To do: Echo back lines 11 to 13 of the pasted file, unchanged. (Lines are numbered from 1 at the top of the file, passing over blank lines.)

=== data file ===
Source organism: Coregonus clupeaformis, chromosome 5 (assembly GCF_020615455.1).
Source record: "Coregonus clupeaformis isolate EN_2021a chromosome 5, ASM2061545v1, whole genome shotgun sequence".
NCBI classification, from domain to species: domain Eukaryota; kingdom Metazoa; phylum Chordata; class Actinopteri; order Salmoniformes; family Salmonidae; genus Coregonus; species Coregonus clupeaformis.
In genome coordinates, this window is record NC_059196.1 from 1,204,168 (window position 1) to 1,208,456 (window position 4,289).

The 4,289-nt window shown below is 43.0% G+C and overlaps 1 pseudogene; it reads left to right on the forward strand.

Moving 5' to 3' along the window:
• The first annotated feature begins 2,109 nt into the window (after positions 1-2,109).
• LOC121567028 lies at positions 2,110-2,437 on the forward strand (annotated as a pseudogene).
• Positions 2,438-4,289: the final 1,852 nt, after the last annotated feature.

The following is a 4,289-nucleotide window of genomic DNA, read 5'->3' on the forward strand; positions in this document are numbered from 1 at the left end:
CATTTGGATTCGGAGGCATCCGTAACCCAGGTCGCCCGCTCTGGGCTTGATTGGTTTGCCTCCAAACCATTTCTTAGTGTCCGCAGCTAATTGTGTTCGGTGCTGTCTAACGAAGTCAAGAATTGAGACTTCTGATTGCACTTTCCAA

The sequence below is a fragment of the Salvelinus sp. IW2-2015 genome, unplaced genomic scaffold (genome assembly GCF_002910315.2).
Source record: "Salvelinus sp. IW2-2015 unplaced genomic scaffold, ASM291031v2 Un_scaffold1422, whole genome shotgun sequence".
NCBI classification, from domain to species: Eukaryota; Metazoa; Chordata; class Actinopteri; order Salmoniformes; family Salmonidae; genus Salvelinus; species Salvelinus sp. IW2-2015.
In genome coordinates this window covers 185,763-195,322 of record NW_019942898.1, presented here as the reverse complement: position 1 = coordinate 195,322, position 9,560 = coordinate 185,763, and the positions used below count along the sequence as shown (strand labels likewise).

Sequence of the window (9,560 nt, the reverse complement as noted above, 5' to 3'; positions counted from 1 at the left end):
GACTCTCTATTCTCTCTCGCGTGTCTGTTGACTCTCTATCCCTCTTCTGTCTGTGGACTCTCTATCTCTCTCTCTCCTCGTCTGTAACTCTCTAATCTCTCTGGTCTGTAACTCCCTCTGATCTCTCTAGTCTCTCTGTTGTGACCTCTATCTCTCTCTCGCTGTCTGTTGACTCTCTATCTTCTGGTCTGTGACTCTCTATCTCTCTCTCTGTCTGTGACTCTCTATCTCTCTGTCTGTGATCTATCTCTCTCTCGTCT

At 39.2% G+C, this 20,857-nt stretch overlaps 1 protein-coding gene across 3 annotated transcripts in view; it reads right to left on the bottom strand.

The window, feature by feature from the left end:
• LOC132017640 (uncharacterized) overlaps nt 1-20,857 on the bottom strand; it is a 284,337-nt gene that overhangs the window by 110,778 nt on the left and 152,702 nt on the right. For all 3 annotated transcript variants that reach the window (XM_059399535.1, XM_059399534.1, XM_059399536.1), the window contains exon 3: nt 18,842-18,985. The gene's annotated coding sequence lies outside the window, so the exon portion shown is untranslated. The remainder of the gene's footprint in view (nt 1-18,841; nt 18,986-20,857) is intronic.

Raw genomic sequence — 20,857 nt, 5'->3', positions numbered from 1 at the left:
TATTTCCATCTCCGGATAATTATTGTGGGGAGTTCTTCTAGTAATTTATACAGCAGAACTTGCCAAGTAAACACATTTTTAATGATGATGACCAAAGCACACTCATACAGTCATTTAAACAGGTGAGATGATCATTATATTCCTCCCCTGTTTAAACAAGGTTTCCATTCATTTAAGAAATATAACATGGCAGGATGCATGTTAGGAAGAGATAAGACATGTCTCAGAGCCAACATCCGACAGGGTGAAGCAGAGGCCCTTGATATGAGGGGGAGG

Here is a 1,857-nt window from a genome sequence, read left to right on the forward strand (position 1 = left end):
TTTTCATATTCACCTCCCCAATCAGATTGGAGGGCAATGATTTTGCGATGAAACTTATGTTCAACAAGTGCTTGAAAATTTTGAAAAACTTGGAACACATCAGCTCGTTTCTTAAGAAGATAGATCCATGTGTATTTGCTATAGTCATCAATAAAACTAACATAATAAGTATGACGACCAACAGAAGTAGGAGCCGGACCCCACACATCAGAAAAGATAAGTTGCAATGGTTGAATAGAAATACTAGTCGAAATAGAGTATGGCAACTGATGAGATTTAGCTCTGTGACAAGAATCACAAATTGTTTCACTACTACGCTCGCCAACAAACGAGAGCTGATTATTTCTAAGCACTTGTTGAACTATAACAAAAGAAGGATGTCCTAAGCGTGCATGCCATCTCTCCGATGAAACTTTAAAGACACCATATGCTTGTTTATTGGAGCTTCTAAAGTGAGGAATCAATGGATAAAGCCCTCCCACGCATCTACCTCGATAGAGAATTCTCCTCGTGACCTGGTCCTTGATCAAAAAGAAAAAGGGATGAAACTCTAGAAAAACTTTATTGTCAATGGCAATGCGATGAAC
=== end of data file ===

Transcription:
CATTTGGATTCGGAGGCATCCGTAACCCAGGTCGCCCGCTCTGGGCTTGATTGGTTTGCCTCCAAACCATTTCTTAGTGTCCGCAGCTAATTGTGTTCGGTGCTGTCTAACGAAGTCAAGAATTGAGACTTCTGATTGCACTTTCCAA

The sequence below is a fragment of the Salvelinus sp. IW2-2015 genome, unplaced genomic scaffold (genome assembly GCF_002910315.2).
Source record: "Salvelinus sp. IW2-2015 unplaced genomic scaffold, ASM291031v2 Un_scaffold1422, whole genome shotgun sequence".